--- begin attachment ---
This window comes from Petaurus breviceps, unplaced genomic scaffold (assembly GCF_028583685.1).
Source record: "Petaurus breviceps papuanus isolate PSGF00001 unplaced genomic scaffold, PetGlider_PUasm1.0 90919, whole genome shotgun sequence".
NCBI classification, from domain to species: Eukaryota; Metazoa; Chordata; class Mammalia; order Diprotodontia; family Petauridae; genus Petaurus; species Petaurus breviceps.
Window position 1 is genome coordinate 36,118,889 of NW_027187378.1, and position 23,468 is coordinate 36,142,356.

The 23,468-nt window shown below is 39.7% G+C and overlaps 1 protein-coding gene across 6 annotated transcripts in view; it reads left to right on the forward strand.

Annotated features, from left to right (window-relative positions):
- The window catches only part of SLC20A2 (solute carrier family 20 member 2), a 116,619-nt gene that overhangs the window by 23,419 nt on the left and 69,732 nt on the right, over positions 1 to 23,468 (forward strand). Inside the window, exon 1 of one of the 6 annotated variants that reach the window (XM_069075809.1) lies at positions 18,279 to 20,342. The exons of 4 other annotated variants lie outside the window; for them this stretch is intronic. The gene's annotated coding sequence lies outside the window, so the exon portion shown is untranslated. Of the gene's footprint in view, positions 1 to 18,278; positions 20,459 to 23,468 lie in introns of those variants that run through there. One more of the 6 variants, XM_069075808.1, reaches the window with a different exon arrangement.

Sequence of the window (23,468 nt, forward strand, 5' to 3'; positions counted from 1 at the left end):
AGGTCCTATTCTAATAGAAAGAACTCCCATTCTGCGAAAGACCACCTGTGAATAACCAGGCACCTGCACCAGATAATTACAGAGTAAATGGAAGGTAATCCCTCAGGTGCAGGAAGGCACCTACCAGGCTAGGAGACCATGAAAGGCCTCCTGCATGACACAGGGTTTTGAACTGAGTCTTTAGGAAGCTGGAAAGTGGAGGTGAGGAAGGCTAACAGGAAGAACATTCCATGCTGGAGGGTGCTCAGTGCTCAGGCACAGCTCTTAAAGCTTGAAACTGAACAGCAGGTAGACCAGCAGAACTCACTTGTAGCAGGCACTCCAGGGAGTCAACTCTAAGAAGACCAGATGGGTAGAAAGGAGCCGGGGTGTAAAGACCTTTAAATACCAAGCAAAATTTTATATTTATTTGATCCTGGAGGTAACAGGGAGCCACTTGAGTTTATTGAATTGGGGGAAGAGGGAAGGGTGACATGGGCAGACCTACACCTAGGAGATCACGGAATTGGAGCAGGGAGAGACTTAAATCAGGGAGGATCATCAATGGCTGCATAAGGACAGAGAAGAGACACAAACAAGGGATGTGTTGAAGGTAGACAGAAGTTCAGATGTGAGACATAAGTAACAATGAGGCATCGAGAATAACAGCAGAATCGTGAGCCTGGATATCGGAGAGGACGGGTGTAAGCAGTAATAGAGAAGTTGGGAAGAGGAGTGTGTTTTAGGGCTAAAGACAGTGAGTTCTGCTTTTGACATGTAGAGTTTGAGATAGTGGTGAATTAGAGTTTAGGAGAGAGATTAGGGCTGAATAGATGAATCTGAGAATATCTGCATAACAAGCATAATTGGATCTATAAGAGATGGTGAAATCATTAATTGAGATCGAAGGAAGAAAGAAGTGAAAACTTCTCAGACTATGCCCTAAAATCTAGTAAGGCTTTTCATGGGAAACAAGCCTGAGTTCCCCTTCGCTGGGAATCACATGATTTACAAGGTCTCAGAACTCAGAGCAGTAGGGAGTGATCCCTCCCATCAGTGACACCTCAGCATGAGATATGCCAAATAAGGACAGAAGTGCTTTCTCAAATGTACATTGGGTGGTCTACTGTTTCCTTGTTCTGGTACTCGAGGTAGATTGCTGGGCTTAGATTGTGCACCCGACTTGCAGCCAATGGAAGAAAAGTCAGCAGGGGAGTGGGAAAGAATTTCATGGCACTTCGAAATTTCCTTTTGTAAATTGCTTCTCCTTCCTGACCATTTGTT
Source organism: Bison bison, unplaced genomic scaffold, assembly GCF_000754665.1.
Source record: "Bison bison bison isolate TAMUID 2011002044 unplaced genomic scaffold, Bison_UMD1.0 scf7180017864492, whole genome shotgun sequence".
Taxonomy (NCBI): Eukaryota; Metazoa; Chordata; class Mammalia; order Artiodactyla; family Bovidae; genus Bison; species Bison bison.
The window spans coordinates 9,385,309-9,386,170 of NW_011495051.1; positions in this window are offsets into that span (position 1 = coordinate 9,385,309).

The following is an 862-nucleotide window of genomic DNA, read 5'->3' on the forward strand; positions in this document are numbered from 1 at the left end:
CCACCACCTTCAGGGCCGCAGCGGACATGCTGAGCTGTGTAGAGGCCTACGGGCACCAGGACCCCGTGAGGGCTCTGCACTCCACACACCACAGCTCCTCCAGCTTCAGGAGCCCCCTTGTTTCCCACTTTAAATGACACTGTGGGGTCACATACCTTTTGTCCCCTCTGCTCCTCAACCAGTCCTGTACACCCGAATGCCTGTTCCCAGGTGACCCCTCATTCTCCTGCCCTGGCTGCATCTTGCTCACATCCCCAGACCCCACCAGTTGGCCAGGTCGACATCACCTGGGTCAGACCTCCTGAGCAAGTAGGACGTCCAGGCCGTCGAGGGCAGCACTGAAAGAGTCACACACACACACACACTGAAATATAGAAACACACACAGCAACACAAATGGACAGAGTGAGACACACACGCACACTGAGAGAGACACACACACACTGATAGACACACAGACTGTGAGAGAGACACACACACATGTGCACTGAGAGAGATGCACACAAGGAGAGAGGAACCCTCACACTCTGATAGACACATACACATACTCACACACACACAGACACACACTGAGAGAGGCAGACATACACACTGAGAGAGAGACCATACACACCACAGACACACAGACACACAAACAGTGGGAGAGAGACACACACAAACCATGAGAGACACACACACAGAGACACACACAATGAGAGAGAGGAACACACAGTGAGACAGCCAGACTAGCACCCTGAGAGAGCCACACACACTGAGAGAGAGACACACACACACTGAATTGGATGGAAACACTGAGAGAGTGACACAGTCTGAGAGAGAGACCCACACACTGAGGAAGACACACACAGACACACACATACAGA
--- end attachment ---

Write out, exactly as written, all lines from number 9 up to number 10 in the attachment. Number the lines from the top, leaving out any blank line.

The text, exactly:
AGGTCCTATTCTAATAGAAAGAACTCCCATTCTGCGAAAGACCACCTGTGAATAACCAGGCACCTGCACCAGATAATTACAGAGTAAATGGAAGGTAATCCCTCAGGTGCAGGAAGGCACCTACCAGGCTAGGAGACCATGAAAGGCCTCCTGCATGACACAGGGTTTTGAACTGAGTCTTTAGGAAGCTGGAAAGTGGAGGTGAGGAAGGCTAACAGGAAGAACATTCCATGCTGGAGGGTGCTCAGTGCTCAGGCACAGCTCTTAAAGCTTGAAACTGAACAGCAGGTAGACCAGCAGAACTCACTTGTAGCAGGCACTCCAGGGAGTCAACTCTAAGAAGACCAGATGGGTAGAAAGGAGCCGGGGTGTAAAGACCTTTAAATACCAAGCAAAATTTTATATTTATTTGATCCTGGAGGTAACAGGGAGCCACTTGAGTTTATTGAATTGGGGGAAGAGGGAAGGGTGACATGGGCAGACCTACACCTAGGAGATCACGGAATTGGAGCAGGGAGAGACTTAAATCAGGGAGGATCATCAATGGCTGCATAAGGACAGAGAAGAGACACAAACAAGGGATGTGTTGAAGGTAGACAGAAGTTCAGATGTGAGACATAAGTAACAATGAGGCATCGAGAATAACAGCAGAATCGTGAGCCTGGATATCGGAGAGGACGGGTGTAAGCAGTAATAGAGAAGTTGGGAAGAGGAGTGTGTTTTAGGGCTAAAGACAGTGAGTTCTGCTTTTGACATGTAGAGTTTGAGATAGTGGTGAATTAGAGTTTAGGAGAGAGATTAGGGCTGAATAGATGAATCTGAGAATATCTGCATAACAAGCATAATTGGATCTATAAGAGATGGTGAAATCATTAATTGAGATCGAAGGAAGAAAGAAGTGAAAACTTCTCAGACTATGCCCTAAAATCTAGTAAGGCTTTTCATGGGAAACAAGCCTGAGTTCCCCTTCGCTGGGAATCACATGATTTACAAGGTCTCAGAACTCAGAGCAGTAGGGAGTGATCCCTCCCATCAGTGACACCTCAGCATGAGATATGCCAAATAAGGACAGAAGTGCTTTCTCAAATGTACATTGGGTGGTCTACTGTTTCCTTGTTCTGGTACTCGAGGTAGATTGCTGGGCTTAGATTGTGCACCCGACTTGCAGCCAATGGAAGAAAAGTCAGCAGGGGAGTGGGAAAGAATTTCATGGCACTTCGAAATTTCCTTTTGTAAATTGCTTCTCCTTCCTGACCATTTGTT
Source organism: Bison bison, unplaced genomic scaffold, assembly GCF_000754665.1.